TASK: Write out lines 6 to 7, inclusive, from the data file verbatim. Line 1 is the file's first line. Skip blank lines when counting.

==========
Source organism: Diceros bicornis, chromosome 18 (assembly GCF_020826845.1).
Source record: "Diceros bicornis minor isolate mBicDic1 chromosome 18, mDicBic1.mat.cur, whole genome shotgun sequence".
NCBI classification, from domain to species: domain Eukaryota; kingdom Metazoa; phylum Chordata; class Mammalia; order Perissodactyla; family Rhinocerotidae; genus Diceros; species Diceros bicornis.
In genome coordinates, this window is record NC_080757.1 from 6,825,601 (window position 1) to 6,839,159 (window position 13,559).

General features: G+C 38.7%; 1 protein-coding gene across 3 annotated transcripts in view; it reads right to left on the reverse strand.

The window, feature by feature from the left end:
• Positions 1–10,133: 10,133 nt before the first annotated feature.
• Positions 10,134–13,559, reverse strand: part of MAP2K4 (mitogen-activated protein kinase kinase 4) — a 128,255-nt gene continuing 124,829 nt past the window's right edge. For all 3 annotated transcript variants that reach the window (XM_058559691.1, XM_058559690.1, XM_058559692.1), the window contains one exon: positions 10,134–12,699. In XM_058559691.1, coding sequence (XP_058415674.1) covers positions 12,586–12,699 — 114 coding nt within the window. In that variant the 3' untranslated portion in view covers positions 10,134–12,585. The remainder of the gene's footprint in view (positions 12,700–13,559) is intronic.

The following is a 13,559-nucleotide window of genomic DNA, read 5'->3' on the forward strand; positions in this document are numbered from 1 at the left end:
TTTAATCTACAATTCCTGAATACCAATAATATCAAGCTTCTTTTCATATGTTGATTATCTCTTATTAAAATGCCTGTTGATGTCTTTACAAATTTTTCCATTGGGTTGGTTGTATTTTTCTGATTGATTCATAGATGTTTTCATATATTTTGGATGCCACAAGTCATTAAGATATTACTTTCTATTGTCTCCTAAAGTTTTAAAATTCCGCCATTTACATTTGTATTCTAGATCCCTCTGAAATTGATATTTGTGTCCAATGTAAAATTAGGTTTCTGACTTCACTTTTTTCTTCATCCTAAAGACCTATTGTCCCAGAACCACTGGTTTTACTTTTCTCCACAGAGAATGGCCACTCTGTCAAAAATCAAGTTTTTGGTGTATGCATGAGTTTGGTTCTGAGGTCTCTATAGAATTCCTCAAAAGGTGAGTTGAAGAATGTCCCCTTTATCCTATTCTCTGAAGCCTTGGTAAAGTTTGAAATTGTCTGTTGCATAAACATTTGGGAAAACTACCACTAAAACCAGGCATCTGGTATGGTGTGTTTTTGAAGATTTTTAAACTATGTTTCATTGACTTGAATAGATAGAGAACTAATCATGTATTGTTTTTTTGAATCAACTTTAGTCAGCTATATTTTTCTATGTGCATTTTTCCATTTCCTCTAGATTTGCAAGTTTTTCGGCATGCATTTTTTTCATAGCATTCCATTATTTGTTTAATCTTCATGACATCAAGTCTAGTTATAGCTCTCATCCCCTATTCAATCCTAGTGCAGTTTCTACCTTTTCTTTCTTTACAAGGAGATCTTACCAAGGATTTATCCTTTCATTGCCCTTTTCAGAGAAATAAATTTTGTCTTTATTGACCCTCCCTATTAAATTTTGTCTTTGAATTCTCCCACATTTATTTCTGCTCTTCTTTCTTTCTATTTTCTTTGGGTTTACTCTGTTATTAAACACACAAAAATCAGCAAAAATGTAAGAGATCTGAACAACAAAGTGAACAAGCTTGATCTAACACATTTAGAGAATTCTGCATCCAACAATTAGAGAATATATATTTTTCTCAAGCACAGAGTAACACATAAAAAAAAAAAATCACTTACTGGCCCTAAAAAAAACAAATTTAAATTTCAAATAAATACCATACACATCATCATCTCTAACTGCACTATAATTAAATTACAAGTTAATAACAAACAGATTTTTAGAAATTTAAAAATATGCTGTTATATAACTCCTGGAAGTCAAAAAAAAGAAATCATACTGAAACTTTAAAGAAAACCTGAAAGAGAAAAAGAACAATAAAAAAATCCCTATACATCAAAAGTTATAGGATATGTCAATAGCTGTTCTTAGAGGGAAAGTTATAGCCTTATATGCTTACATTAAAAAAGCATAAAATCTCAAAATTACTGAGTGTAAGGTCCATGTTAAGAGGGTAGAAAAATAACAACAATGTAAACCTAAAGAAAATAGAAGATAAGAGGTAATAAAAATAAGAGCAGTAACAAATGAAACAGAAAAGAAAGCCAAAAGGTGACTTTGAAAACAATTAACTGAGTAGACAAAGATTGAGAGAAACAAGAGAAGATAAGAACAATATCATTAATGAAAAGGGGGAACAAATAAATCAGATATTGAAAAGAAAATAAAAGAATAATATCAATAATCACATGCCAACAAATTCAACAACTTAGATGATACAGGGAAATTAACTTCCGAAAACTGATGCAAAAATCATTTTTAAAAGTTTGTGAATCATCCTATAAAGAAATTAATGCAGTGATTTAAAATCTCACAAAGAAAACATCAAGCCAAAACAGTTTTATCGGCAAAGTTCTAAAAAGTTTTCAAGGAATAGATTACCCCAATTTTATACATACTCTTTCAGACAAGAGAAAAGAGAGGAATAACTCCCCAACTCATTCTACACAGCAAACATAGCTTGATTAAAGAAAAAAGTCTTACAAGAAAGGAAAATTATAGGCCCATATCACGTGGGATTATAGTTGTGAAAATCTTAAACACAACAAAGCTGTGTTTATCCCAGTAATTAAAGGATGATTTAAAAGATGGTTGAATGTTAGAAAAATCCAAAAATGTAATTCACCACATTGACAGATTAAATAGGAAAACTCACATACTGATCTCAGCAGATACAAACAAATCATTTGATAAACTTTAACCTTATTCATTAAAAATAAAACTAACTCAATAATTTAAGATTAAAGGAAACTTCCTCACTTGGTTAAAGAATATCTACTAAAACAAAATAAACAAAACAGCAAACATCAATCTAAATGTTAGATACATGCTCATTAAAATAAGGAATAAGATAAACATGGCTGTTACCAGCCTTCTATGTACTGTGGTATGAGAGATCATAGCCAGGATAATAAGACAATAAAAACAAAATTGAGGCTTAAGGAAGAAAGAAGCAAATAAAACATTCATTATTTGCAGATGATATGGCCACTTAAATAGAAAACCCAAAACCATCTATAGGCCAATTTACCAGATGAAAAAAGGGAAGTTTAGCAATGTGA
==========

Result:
The window, feature by feature from the left end:
• Positions 1–10,133: 10,133 nt before the first annotated feature.